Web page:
Friday, December 19, 2014

How to Become a Re-Rider

When I started off my career as a re-rider, I did not have the money to run right out and purchase a horse.

I had just spent 6 years living in New York City, which you may have heard, is uber-expensive (generally the only city in the US to crack the top 10 list of the Most Expensive Cities in the World).

After a brief 7 month stint in Lexington, KY, I returned to my hometown in Massachusetts, and decided to re-dedicate myself to the pursuit of excellence as a rider.

I returned to the last barn I had received instruction at as a teen. Over the years, I had popped in and visited my old instructor from time to time, so it was not a complete surprise for me to re-appear in her barn 10+ years later and pick up where I left off.

This began a 5 year journey of leasing and lessons. For many, leasing is an attractive compromise for those who cannot afford a horse of their own. For me, it was a 5 year long drama of "To Have and Have Not".

The first two leases were on-farm full leases.  It was great not to have to share with other leasees, but there were other compromises to be made. The horses available to me were a little outside my skill level at the time. The was no indoor or even an outdoor with lights. That left 4 months out of the year that I was down to two rides a week -- weather permitting. Getting the farrier to come out was always an issue.  I suspect my trainer only called him when she could afford to shoe the other horses she owned, which would leave me with a horse long overdue for a trim, tripping and/or throwing a shoe and being off completely.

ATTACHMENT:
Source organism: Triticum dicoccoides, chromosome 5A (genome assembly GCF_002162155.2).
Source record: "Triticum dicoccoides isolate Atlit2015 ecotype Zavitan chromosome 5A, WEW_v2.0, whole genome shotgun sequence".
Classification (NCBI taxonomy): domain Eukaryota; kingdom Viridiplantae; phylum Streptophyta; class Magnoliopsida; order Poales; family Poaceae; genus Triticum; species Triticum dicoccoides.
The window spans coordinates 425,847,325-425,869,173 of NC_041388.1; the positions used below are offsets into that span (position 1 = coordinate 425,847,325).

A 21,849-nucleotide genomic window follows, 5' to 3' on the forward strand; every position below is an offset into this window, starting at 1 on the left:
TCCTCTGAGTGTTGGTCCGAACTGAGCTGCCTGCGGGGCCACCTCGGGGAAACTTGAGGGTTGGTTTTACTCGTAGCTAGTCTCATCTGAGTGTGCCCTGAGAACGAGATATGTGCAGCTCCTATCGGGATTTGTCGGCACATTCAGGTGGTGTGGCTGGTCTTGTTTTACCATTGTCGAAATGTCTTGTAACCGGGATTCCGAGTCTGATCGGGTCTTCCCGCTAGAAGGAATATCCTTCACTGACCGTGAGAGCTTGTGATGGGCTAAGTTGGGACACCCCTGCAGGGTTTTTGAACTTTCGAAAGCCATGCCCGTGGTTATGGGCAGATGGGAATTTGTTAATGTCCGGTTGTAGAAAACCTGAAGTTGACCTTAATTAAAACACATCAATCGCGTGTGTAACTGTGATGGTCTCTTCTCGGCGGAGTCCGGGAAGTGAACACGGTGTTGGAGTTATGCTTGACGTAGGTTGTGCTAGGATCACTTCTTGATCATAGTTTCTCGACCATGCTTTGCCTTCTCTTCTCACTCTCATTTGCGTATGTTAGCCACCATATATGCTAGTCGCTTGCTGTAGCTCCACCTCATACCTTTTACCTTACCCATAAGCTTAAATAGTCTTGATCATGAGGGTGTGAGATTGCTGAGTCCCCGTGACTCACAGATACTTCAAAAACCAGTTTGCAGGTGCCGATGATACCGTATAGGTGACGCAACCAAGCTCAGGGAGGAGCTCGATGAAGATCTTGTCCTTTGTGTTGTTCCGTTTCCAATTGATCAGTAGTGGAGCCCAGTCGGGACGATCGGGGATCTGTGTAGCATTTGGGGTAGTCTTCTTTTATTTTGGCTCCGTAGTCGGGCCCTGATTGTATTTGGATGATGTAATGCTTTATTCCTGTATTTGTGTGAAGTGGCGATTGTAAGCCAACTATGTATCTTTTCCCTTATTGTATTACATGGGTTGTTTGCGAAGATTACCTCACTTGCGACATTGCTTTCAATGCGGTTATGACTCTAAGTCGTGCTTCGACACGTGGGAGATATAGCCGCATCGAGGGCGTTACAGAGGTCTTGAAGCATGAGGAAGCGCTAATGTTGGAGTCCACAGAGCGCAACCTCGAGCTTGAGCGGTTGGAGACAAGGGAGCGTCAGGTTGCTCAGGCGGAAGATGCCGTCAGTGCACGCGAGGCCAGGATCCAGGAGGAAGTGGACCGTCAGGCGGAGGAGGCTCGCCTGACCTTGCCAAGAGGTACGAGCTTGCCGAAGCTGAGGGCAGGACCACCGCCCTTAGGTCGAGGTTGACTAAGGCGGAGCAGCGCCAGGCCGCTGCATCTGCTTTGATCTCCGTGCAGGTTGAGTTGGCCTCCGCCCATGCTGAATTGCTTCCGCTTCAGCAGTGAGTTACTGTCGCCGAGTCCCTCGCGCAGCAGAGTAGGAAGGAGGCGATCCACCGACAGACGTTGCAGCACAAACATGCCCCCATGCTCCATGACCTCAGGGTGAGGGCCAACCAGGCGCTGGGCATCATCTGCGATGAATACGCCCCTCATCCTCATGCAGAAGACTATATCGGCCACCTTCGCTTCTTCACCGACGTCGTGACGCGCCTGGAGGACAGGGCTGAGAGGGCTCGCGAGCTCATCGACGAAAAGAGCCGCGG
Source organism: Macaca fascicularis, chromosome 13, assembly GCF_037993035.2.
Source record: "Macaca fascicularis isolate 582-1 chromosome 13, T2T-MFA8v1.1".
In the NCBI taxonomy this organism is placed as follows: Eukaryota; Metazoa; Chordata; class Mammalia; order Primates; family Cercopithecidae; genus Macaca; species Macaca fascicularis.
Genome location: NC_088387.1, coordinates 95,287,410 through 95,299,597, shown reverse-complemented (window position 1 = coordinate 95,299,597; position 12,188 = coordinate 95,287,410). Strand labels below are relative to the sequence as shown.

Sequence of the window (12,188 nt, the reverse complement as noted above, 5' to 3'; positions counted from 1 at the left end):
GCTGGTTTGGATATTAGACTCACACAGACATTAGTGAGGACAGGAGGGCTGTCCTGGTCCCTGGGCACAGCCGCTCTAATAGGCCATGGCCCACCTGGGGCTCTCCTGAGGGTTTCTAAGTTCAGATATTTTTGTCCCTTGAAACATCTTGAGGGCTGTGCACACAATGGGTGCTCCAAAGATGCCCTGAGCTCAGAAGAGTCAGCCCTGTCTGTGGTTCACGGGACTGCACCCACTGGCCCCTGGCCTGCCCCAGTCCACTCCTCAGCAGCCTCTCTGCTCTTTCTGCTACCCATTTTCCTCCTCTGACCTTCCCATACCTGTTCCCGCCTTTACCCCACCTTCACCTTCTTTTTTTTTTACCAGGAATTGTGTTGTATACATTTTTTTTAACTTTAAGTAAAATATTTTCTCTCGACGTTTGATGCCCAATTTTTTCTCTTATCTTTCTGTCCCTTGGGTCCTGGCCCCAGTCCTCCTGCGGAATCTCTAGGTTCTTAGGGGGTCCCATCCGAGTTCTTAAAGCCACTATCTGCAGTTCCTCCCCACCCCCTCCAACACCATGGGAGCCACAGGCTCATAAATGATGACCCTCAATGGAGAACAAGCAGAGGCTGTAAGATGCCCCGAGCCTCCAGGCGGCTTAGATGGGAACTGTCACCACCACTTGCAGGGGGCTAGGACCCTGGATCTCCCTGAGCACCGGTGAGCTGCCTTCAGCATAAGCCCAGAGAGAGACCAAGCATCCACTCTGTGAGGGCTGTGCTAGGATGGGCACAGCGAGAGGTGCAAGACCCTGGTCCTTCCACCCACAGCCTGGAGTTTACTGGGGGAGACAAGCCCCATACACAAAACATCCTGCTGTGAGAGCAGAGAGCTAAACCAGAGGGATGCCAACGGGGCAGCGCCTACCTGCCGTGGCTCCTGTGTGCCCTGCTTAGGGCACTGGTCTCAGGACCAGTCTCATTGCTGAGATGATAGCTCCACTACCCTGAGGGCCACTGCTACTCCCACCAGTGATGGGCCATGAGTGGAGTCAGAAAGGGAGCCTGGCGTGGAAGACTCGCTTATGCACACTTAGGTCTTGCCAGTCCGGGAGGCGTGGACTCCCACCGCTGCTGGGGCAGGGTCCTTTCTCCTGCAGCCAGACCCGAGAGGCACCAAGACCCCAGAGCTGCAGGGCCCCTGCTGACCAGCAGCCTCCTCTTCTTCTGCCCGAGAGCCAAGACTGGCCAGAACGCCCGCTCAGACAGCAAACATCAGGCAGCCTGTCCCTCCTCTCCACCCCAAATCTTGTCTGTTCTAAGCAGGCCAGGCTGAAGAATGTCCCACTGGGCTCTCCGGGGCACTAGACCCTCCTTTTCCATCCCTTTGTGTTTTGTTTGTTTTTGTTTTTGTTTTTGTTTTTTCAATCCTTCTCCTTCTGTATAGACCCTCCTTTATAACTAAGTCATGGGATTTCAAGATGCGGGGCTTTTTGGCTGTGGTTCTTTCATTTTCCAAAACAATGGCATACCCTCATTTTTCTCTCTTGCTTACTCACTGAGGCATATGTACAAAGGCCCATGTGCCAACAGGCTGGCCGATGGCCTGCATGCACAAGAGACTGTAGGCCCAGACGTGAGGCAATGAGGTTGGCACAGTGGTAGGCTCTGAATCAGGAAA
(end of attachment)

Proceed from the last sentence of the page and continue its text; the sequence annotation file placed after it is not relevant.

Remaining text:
When I finally left that barn, it was to go ride at a show barn on a more broke horse.  The facilites were definitely an upgrade.  I had an indoor to use year round. The horses were always shod on time. My goals evolved from trying not to fall off and die, to actually being able to work on myself as a rider.

The only drawback?  I could not afford to full lease. I was able to 1/3 lease with two other riders.  Lease horse was ridden 2x daily, 6 days a week. This is by no means animal cruelty, but it never sat right with me. It just felt wrong. Sometimes I would arrive to find another leasee just finishing her ride.  I would have the choice of riding a hot, tired horse, or not riding at all.

I complained bitterly to my then-fiance.  Many, many times I came home from the barn in tears.  I looked around at the horse world, and I felt like an outsider. I bitterly envied those who could afford to have a horse of their own.

My doctor at the time offered me this sage advice:
"Sell a kidney or find a higher paying job."

So that is what I did.

1 comment:

  1. Aww!! I guess it's those tough times that make us really appreciate what we have. :) Thanks for sharing!